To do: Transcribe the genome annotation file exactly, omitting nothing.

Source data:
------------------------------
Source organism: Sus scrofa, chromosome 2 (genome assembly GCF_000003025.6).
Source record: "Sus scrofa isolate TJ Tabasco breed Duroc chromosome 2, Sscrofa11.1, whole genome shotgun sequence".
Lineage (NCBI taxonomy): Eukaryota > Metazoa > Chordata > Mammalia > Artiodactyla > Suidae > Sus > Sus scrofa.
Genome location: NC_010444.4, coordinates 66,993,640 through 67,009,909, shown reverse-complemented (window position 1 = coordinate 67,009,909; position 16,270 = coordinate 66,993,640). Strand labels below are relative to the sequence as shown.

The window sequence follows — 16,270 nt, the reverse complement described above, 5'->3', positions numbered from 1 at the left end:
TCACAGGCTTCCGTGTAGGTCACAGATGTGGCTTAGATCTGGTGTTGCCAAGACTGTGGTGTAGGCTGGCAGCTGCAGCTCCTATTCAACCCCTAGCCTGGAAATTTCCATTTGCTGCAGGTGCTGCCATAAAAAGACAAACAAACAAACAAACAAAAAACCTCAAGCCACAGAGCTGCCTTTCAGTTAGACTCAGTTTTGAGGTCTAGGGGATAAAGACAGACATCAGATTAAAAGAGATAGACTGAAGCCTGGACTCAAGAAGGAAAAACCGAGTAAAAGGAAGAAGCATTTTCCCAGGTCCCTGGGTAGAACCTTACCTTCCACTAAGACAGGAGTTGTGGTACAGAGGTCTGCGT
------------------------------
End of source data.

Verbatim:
Source organism: Sus scrofa, chromosome 2 (genome assembly GCF_000003025.6).
Source record: "Sus scrofa isolate TJ Tabasco breed Duroc chromosome 2, Sscrofa11.1, whole genome shotgun sequence".
Lineage (NCBI taxonomy): Eukaryota > Metazoa > Chordata > Mammalia > Artiodactyla > Suidae > Sus > Sus scrofa.
Genome location: NC_010444.4, coordinates 66,993,640 through 67,009,909, shown reverse-complemented (window position 1 = coordinate 67,009,909; position 16,270 = coordinate 66,993,640). Strand labels below are relative to the sequence as shown.

The window sequence follows — 16,270 nt, the reverse complement described above, 5'->3', positions numbered from 1 at the left end:
TCACAGGCTTCCGTGTAGGTCACAGATGTGGCTTAGATCTGGTGTTGCCAAGACTGTGGTGTAGGCTGGCAGCTGCAGCTCCTATTCAACCCCTAGCCTGGAAATTTCCATTTGCTGCAGGTGCTGCCATAAAAAGACAAACAAACAAACAAACAAAAAACCTCAAGCCACAGAGCTGCCTTTCAGTTAGACTCAGTTTTGAGGTCTAGGGGATAAAGACAGACATCAGATTAAAAGAGATAGACTGAAGCCTGGACTCAAGAAGGAAAAACCGAGTAAAAGGAAGAAGCATTTTCCCAGGTCCCTGGGTAGAACCTTACCTTCCACTAAGACAGGAGTTGTGGTACAGAGGTCTGCGT